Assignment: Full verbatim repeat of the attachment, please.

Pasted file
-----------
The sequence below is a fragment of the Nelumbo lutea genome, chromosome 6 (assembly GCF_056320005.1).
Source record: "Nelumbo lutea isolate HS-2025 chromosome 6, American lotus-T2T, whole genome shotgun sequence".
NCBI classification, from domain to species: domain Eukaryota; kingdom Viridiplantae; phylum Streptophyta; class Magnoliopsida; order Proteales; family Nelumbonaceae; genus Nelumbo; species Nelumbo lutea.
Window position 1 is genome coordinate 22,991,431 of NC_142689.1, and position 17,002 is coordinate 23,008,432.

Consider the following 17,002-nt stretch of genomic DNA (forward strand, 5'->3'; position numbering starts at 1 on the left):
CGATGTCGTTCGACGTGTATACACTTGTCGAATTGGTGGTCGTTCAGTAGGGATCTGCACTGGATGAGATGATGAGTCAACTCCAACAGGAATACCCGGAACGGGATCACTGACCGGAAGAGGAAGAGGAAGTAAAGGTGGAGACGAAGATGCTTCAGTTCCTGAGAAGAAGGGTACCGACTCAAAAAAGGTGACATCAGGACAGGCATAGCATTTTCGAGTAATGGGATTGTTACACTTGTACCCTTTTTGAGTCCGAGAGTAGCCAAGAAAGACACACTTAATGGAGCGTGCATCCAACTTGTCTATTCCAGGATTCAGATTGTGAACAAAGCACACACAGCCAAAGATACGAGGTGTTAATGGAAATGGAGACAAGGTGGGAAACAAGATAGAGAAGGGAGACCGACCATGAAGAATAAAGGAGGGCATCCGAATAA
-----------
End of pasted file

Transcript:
The sequence below is a fragment of the Nelumbo lutea genome, chromosome 6 (assembly GCF_056320005.1).
Source record: "Nelumbo lutea isolate HS-2025 chromosome 6, American lotus-T2T, whole genome shotgun sequence".
NCBI classification, from domain to species: domain Eukaryota; kingdom Viridiplantae; phylum Streptophyta; class Magnoliopsida; order Proteales; family Nelumbonaceae; genus Nelumbo; species Nelumbo lutea.
Window position 1 is genome coordinate 22,991,431 of NC_142689.1, and position 17,002 is coordinate 23,008,432.

Consider the following 17,002-nt stretch of genomic DNA (forward strand, 5'->3'; position numbering starts at 1 on the left):
CGATGTCGTTCGACGTGTATACACTTGTCGAATTGGTGGTCGTTCAGTAGGGATCTGCACTGGATGAGATGATGAGTCAACTCCAACAGGAATACCCGGAACGGGATCACTGACCGGAAGAGGAAGAGGAAGTAAAGGTGGAGACGAAGATGCTTCAGTTCCTGAGAAGAAGGGTACCGACTCAAAAAAGGTGACATCAGGACAGGCATAGCATTTTCGAGTAATGGGATTGTTACACTTGTACCCTTTTTGAGTCCGAGAGTAGCCAAGAAAGACACACTTAATGGAGCGTGCATCCAACTTGTCTATTCCAGGATTCAGATTGTGAACAAAGCACACACAGCCAAAGATACGAGGTGTTAATGGAAATGGAGACAAGGTGGGAAACAAGATAGAGAAGGGAGACCGACCATGAAGAATAAAGGAGGGCATCCGAATAA